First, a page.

Gentle readers, it's time to discuss a sad, sad truth: God hates you. Now, you may try to argue that God gave humans free will, dominion over all we survey, and, most importantly, life. However, you fail to notice that God is trying to kill life on the planet. Consider lightning. Possibly God's most “metal” creation since, well, metal. Lightning can incinerate the living and bring inanimate things to life like Frankenstein's Monster, Jason Voorhees (Friday the 13th Part VI: Jason Lives (1986)), sea monkeys, and robots. And what do these all have in common? They all want to kill humans! Especially the sea monkeys. They're just biding their time. As we learned in the seminal work on artificial intelligence, Short Circuit (1986), without the calming influence of Ally Sheedy, lightning-infected robots will rampage and destroy all living things. Such is the case with the security droids in Jim Wynorski's Chopping Mall.
Continuing the 80's trend of placing the plot of a slasher movie in new and exciting venues, three young, nubile couples hang out in the local mall after hours to have a pastel and big hair orgy in the furniture department. The mall has recently upgraded its security system with the installation of three security robots that resemble the bastard children of the Daleks and Vishnu. Unfortunately for our lovers, lightning has struck the mall and set the robots on a kill-crazy rampage. Locked in the mall, the the couples attempt to destroy the robots and survive until the doors open in the morning.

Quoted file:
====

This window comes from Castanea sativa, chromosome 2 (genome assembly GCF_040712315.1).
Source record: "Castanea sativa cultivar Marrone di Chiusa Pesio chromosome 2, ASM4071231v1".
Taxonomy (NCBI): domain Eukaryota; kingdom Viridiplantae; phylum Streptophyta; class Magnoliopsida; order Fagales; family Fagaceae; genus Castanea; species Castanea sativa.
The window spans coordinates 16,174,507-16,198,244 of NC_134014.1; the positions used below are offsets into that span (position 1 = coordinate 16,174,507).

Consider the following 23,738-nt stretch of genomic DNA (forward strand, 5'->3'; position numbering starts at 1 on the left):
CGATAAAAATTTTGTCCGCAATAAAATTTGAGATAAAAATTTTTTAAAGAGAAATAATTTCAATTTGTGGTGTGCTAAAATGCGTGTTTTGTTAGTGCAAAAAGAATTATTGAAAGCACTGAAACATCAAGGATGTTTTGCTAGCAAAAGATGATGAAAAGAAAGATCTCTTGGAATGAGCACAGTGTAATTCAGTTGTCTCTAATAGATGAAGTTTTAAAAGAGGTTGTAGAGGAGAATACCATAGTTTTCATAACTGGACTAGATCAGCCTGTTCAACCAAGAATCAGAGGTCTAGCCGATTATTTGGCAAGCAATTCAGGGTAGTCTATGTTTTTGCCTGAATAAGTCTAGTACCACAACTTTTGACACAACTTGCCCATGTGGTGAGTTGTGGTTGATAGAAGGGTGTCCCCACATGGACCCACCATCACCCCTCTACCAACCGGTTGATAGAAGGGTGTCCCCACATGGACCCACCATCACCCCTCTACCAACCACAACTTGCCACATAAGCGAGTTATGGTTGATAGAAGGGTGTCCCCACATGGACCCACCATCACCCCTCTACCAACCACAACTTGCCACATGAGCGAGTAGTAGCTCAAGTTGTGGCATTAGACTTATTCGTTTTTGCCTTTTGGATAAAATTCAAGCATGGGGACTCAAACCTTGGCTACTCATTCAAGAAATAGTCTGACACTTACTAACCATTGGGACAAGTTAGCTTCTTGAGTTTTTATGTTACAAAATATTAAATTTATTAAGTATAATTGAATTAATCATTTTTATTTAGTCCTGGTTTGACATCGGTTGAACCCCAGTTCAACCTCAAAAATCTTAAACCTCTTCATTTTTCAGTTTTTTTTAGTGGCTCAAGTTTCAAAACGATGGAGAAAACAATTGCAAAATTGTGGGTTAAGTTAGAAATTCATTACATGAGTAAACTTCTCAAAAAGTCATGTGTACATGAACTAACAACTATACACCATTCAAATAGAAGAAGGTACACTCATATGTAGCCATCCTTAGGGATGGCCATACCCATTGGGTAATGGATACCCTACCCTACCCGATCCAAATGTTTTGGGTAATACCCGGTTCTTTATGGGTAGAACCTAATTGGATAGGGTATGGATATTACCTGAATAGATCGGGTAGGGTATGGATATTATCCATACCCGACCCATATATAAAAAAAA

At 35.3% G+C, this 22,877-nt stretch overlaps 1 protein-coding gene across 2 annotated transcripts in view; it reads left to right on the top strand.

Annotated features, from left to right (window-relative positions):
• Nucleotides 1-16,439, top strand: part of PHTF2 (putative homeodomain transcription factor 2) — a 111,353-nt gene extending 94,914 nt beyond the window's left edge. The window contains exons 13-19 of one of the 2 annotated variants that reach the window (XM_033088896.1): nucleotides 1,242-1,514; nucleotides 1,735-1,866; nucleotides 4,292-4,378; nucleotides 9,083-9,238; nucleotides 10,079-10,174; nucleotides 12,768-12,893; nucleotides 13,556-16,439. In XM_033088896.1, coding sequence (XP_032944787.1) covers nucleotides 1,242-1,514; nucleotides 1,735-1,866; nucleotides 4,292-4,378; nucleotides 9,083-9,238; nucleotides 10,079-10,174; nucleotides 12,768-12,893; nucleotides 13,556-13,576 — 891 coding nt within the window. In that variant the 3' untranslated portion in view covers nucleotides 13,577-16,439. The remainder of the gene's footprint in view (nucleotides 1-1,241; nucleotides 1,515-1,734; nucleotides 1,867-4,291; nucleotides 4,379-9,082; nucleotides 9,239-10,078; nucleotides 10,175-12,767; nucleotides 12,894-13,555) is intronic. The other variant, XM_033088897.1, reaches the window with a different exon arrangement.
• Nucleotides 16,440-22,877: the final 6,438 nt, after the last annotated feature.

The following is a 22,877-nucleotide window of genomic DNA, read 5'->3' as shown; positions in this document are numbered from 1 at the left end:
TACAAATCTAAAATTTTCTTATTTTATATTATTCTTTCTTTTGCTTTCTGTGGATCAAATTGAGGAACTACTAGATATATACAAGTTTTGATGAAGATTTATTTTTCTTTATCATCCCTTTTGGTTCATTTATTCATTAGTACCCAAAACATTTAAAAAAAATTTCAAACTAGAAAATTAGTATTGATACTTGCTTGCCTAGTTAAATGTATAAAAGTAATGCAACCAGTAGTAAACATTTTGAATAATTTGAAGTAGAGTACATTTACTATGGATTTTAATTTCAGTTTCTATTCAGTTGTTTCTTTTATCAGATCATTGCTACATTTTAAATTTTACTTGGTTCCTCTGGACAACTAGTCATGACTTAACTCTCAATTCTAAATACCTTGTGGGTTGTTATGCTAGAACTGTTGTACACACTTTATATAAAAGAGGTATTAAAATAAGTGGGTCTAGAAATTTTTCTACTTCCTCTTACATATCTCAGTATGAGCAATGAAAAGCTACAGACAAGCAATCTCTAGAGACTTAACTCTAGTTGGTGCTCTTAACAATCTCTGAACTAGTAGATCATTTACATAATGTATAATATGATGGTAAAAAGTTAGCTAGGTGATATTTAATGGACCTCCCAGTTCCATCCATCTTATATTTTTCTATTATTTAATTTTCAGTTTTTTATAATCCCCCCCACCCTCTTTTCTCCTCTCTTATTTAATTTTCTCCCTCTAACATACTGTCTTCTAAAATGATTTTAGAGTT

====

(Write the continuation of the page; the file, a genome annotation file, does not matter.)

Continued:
One of the real treats of the film is the cast. It's essentially the lost and found of 80's schlock cinema; featuring Russell Todd from Friday the 13th Part 2 (1981), Kelli Maroney from Night of the Comet (1984), Dick Miller from Gremlins (1984) and everything else, a blink and you'll miss it cameo from Rodney Eastman from A Nightmare on Elm St. 3: The Dream Warriors (1987), Mary Woronov from Death Race 2000 (1975), Gerrit Graham from Child's Play 2 (1990) and one of the greatest scream queens: Barbara Crampton. And where there's Barbara Crampton, there's gratuitous nudity!
And what goes better with gratuitous nudity than gratuitous violence? These robots pull no punches as they deliver possibly the best head explosion since Scanners (1981). I give the teens credit as they also take the fight to the robots in an attempt to survive the night.
This movie was nothing but action and cheesy acting. I loved it. While the running time comes in on the shorter side, this movie would pair up nicely with any other slasher of the era and, in particular, I got a distinct Killer Klowns from Outer Space (1998) vibe.